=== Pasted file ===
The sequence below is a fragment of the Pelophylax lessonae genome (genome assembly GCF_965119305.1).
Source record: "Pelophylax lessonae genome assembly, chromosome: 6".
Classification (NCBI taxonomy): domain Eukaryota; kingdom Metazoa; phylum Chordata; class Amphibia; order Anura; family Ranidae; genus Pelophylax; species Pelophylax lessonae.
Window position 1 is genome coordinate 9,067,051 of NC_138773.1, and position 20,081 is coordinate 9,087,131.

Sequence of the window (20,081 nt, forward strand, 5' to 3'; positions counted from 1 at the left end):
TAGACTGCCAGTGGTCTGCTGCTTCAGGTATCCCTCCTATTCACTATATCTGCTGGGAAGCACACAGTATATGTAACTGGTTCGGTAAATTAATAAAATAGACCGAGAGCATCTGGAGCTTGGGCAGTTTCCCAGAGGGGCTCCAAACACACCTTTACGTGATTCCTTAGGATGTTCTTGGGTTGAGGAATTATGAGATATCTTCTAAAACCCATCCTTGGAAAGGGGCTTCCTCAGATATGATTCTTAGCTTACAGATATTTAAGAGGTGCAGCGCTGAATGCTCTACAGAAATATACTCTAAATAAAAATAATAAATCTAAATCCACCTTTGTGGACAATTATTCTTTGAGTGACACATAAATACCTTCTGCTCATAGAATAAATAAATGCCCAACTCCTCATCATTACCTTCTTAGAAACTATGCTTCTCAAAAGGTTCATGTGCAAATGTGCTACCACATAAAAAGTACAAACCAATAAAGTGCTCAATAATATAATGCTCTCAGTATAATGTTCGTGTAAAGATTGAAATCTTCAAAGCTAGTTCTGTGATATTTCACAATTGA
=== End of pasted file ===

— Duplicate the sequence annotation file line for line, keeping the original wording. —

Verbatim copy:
The sequence below is a fragment of the Pelophylax lessonae genome (genome assembly GCF_965119305.1).
Source record: "Pelophylax lessonae genome assembly, chromosome: 6".
Classification (NCBI taxonomy): domain Eukaryota; kingdom Metazoa; phylum Chordata; class Amphibia; order Anura; family Ranidae; genus Pelophylax; species Pelophylax lessonae.
Window position 1 is genome coordinate 9,067,051 of NC_138773.1, and position 20,081 is coordinate 9,087,131.

Sequence of the window (20,081 nt, forward strand, 5' to 3'; positions counted from 1 at the left end):
TAGACTGCCAGTGGTCTGCTGCTTCAGGTATCCCTCCTATTCACTATATCTGCTGGGAAGCACACAGTATATGTAACTGGTTCGGTAAATTAATAAAATAGACCGAGAGCATCTGGAGCTTGGGCAGTTTCCCAGAGGGGCTCCAAACACACCTTTACGTGATTCCTTAGGATGTTCTTGGGTTGAGGAATTATGAGATATCTTCTAAAACCCATCCTTGGAAAGGGGCTTCCTCAGATATGATTCTTAGCTTACAGATATTTAAGAGGTGCAGCGCTGAATGCTCTACAGAAATATACTCTAAATAAAAATAATAAATCTAAATCCACCTTTGTGGACAATTATTCTTTGAGTGACACATAAATACCTTCTGCTCATAGAATAAATAAATGCCCAACTCCTCATCATTACCTTCTTAGAAACTATGCTTCTCAAAAGGTTCATGTGCAAATGTGCTACCACATAAAAAGTACAAACCAATAAAGTGCTCAATAATATAATGCTCTCAGTATAATGTTCGTGTAAAGATTGAAATCTTCAAAGCTAGTTCTGTGATATTTCACAATTGA